Mnemonic Metric Prefixes

By The Metric Maven

Integer Solar Orbit Day

Engraving of Kilroy on the WWII Memorial in Washington DC

Years ago, my friend Ty took an interest in how to remember information. He pointed out that often you will think of something you want to do or retrieve, leave the room where you made the decision, and by the time you arrive in the next room, have forgotten. Often you return to the the original room, and then suddenly can recall what you meant to retrieve or view. Ty asserted it was because you had associated the decision with the original room, and when you returned, the two things were attached in your mind and you immediately recalled why you left in the first place. Years ago, when I was a young boy, people would tie a string around their finger to remind them to remember an important piece of information.

When I was taking trigonometry in high school, the teacher indicated we should remember words and phrases to recall the definitions of the sine, cosine, and tangent of a right triangle. He offered:

The adjacent side of the triangle was closest to the angle, the opposite side was well, opposite of the angle, and the hypotenuse was the long side that was not the others. Silly Cold Tigers? and Oscar Had A Happy Old Aunt?—how ridiculous!—but decades later, I still remember this method of recalling the definitions of the basic trigonometric functions of a right triangle. He encouraged his students to make up their own, and indeed they came up with more memorable phrases that were the sort that teenage boys were more likely to remember.

A number of “metric advocates” have ridiculed my assertion that grade school children, middle school students, and high school pupils, should be instructed in the use of all the metric prefixes. In my view, all the prefixes means the eight magnifying and eight reducing prefixes separated by 1000. One of the most effective instructive methods for recalling information is the use of a mnemonic device. Here I propose a pair of these, one for the magnifying prefixes, and one for the reducing prefixes. The first mnemonic is presented in the table below for the magnifying prefixes:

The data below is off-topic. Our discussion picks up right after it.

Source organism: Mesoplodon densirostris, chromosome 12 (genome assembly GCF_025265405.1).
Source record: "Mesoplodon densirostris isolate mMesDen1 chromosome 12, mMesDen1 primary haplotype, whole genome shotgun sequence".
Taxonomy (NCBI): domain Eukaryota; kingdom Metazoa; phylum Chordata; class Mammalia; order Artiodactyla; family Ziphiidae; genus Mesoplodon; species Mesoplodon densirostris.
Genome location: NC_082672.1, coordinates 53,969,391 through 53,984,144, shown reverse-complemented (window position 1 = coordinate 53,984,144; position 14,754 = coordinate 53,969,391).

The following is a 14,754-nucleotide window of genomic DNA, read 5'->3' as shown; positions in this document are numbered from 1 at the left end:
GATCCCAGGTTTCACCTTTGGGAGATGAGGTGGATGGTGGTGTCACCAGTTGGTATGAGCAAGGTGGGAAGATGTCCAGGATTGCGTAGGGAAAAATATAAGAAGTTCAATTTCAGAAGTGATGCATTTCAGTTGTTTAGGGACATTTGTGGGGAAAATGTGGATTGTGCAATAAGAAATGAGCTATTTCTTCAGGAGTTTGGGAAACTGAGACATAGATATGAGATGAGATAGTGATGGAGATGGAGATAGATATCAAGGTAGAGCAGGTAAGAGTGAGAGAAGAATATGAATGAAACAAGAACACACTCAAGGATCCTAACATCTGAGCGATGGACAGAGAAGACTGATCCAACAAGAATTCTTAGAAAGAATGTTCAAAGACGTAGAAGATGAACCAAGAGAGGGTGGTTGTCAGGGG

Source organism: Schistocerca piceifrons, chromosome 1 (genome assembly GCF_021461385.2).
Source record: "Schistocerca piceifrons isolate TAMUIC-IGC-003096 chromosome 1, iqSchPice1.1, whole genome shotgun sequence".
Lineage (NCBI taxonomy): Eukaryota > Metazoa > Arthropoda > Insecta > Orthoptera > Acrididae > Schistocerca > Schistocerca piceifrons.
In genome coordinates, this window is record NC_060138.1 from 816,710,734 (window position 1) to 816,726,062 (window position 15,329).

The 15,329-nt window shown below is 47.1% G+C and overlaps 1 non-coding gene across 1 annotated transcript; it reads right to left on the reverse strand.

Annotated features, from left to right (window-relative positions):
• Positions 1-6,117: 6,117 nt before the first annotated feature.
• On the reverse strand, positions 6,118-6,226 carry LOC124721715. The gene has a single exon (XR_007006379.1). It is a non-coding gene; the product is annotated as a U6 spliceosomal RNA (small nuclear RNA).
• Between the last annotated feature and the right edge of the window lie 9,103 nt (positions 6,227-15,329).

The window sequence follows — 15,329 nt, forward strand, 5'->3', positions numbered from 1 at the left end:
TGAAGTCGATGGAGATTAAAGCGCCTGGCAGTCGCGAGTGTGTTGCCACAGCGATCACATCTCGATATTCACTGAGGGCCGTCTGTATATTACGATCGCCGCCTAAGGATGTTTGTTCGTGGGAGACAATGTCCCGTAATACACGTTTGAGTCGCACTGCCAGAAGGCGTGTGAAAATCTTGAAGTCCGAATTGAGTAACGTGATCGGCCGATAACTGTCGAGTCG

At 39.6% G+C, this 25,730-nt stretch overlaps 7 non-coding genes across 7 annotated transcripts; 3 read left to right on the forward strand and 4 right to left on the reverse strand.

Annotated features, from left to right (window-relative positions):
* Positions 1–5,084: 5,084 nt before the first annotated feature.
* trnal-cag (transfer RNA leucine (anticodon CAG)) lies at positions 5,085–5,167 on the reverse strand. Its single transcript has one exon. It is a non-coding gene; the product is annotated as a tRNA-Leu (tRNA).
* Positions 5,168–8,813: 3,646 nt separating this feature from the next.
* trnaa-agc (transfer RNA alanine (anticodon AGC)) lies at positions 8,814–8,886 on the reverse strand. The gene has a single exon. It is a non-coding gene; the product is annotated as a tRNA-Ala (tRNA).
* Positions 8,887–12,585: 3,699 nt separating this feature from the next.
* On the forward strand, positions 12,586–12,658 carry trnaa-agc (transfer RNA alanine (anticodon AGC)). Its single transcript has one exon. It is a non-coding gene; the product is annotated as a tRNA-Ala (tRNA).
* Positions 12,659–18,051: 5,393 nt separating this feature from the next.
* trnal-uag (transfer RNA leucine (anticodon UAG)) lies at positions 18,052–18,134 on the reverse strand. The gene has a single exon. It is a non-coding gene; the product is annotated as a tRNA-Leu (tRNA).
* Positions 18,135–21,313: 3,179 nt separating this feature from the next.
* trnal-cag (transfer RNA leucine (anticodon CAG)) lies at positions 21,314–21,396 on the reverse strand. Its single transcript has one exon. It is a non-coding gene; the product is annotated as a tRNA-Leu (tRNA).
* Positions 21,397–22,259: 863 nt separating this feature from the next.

The mnemonic phrase for the magnifying prefixes is: “Kilroy Might Get To Paris Escorting Zombies Yonder.” The first letter of each word corresponds to the prefix symbol. The first prefix is Kilo is suggested by the name Kilroy, but the rest of the prefixes all end with an “a.” This can be thought of as the prefixes “above” unity.

The second table for the reducing prefixes is:

The mnemonic phrase for the reducing prefixes is “Millie might not protest fetching another zesty yeti.” Again the first letter of each word corresponds to the prefix symbols except for micro. The student would have to spell out micro and then recall the μ symbol is used, rather than another m. The first word is again a name, Millie, which in this case contains the spelled out prefix. Again means we need to forget it, but realize the reducing prefixes all end with “o” and are “below” unity.

In both cases the phrase begins with a name, and involves that person compelling mythical creatures.

If students were taught these mnemonics from perhaps grade 6 or 7 onward, with metric prefix examples, like those found in The Dimensions of the Cosmos, by the time they graduated from high school, they could have the tools needed to recall the metric prefixes without a textbook, and be reminded to use them in their work.

I would be interested in any comments or suggestions readers might have about these proposed mnemonic devices that might improve them. The best way to promote their use would be for the US to become a mandatory metric nation, but as this country celebrates its reactionary nature with religious fervor, I’ll have to settle for whatever good these mnemonics might do without a change.